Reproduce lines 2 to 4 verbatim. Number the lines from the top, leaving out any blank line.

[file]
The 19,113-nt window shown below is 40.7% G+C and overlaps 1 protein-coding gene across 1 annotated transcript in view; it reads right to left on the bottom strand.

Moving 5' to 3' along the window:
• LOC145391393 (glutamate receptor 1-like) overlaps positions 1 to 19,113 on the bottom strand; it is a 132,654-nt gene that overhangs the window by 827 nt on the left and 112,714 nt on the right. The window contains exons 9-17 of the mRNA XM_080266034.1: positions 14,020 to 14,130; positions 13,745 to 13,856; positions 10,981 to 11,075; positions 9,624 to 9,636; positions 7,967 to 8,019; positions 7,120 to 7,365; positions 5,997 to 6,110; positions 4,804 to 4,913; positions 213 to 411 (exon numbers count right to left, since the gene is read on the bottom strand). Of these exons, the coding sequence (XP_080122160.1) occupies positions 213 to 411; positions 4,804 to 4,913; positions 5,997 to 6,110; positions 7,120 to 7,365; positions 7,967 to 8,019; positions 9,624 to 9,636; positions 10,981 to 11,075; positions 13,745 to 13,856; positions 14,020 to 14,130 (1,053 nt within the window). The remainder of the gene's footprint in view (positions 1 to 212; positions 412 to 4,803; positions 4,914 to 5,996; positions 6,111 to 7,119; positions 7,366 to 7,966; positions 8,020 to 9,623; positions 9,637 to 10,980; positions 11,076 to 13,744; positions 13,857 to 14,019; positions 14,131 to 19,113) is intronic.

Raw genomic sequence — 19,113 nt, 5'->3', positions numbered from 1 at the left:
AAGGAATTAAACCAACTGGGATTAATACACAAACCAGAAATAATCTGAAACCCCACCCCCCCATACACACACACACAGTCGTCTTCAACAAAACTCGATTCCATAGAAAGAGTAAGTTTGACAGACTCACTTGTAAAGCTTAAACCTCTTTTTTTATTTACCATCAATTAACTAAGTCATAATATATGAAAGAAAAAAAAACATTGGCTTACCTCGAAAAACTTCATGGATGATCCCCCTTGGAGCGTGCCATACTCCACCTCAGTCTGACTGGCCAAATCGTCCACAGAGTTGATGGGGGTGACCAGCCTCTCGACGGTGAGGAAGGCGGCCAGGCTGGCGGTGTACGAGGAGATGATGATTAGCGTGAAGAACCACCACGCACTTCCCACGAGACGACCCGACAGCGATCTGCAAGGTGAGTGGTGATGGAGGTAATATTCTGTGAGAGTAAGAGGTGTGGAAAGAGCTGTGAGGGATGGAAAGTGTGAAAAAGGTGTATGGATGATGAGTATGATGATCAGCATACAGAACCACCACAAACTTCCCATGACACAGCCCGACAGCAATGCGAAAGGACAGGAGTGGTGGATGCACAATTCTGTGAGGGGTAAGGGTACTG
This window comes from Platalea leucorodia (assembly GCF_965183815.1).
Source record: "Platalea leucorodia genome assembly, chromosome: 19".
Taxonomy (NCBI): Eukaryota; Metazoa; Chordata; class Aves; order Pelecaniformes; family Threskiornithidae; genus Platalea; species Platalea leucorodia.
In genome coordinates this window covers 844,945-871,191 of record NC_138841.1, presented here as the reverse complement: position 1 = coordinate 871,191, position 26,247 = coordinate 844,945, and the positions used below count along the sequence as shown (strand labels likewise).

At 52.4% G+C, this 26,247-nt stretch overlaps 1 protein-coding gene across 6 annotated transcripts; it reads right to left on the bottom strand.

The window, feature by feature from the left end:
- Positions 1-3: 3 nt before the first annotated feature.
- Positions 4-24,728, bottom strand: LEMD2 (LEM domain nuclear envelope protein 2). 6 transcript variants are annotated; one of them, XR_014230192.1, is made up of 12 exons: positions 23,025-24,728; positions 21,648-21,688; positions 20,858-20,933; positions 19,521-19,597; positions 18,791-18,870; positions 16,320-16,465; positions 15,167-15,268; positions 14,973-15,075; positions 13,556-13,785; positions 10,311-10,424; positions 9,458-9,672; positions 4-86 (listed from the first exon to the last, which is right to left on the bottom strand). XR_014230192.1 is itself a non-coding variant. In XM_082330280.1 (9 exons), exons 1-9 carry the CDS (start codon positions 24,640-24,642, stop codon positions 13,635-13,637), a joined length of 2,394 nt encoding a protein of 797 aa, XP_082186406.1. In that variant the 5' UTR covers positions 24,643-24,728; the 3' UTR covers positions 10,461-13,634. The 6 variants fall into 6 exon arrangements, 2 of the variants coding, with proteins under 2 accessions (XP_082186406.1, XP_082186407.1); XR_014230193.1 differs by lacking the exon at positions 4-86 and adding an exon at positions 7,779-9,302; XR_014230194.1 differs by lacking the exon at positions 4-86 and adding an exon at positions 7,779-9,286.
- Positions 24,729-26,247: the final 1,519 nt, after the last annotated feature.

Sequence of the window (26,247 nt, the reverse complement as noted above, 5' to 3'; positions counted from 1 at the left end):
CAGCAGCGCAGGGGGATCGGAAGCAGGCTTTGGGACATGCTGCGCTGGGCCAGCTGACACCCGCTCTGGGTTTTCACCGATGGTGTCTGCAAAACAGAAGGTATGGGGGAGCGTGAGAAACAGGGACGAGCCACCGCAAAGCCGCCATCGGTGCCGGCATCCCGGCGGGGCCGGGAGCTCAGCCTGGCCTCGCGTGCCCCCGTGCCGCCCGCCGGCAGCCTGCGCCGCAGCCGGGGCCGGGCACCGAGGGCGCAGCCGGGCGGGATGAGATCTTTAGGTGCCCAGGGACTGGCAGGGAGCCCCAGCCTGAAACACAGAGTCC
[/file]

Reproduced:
Moving 5' to 3' along the window:
• LOC145391393 (glutamate receptor 1-like) overlaps positions 1 to 19,113 on the bottom strand; it is a 132,654-nt gene that overhangs the window by 827 nt on the left and 112,714 nt on the right. The window contains exons 9-17 of the mRNA XM_080266034.1: positions 14,020 to 14,130; positions 13,745 to 13,856; positions 10,981 to 11,075; positions 9,624 to 9,636; positions 7,967 to 8,019; positions 7,120 to 7,365; positions 5,997 to 6,110; positions 4,804 to 4,913; positions 213 to 411 (exon numbers count right to left, since the gene is read on the bottom strand). Of these exons, the coding sequence (XP_080122160.1) occupies positions 213 to 411; positions 4,804 to 4,913; positions 5,997 to 6,110; positions 7,120 to 7,365; positions 7,967 to 8,019; positions 9,624 to 9,636; positions 10,981 to 11,075; positions 13,745 to 13,856; positions 14,020 to 14,130 (1,053 nt within the window). The remainder of the gene's footprint in view (positions 1 to 212; positions 412 to 4,803; positions 4,914 to 5,996; positions 6,111 to 7,119; positions 7,366 to 7,966; positions 8,020 to 9,623; positions 9,637 to 10,980; positions 11,076 to 13,744; positions 13,857 to 14,019; positions 14,131 to 19,113) is intronic.

Raw genomic sequence — 19,113 nt, 5'->3', positions numbered from 1 at the left: